Proponents argue that a carbon coin system provides incentives in a way that’s simply not possible with taxes and other fee-based mechanisms. If you just use taxes, Espagne says that you run the risk of hurting the economy without offering much of an alternative to fossil fuel-intensive activities. He believes that a positive carbon reward would be a complement to taxes. A dual system of fees and incentives could both accelerate investment into lower carbon energy, infrastructure, and supply chains while making polluting activities less and less lucrative.

A carbon currency can also help switch the investment strategies of the large financial institutions currently funding fossil fuels. Chen’s proposed Global Carbon Reward would be a stable investment, likely attractive to retirement funds. If major pension funds and commercial banks shifted their investments, that would further weaken the fossil fuel industry. “Ten percent return with low risk is a good deal,” he says. “Private traders and pension funds will start buying the currency.”

From a big picture standpoint, carbon coins would address an aspect of economic decision-making that taxes currently don’t. Chen says it’s similar to getting car insurance. While your route from A to B is likely whichever has the shortest ETA on Google Maps, your decision to get car insurance isn’t really based on efficiency. Rather, it’s based on risk—the probability of an accident. A carbon currency would similarly be a sort of insurance against climate change—with every coin issued, that risk is lowered.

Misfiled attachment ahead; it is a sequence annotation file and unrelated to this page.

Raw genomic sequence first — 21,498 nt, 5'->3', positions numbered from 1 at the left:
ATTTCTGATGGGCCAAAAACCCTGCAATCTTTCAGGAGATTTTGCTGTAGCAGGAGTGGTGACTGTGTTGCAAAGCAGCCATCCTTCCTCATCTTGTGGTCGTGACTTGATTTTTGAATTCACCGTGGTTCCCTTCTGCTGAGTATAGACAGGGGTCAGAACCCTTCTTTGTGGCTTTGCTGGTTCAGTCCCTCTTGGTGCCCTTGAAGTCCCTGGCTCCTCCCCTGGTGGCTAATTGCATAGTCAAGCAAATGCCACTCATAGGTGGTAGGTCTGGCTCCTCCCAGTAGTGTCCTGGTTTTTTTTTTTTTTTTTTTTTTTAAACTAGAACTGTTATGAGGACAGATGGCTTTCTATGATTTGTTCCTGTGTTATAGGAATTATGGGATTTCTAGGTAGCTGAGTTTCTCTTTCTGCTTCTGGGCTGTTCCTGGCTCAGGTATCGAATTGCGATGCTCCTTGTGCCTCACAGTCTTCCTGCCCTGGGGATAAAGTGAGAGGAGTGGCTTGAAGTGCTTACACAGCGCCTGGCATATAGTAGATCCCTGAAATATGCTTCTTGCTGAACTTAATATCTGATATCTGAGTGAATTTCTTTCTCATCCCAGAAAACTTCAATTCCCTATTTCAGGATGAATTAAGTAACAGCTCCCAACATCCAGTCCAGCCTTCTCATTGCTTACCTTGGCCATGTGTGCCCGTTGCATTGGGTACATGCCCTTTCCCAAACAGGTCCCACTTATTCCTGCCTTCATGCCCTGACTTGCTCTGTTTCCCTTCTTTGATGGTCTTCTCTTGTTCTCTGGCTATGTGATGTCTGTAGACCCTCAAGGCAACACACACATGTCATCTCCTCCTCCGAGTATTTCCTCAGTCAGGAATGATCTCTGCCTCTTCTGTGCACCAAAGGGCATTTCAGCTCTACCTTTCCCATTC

It’s not totally out of the purview of central banks to do something like this, Espagne says. A central bank’s job is largely to ensure that the financial system is stable. And climate change-fueled disasters can pose a risk to that stability. “And because of this systemic [climate change] risk in the financial system … you have a justification for a new role for central banks,” he says.

That doesn’t mean it’s an uncontroversial idea. For one, a new currency system is a unique proposal in and of itself. For another, proponents are essentially asking banks to support certain industries in favor of others—something finance officials might find distasteful. “In monetary policy central banks are formulating all of their policies on being market neutral, at least in theory,” Chen says. “They claim that they don’t want to distort the market by preferentially supporting one industry over another.”

In the future, Chen hopes to set up a demonstration of the currency with a willing government and central bank that will issue the digital coins. The demo would involve a number of climate mitigation projects and ideally serve as a proof of concept for carbon reduction-based currency. “When the world sees this, I think there will be a realization that we are making life hard for ourselves by relying too heavily on taxes and cap and trade and punitive measures,” he says. “We need this green financial stimulus that sends a strong market signal for the deep transition of the world economy.”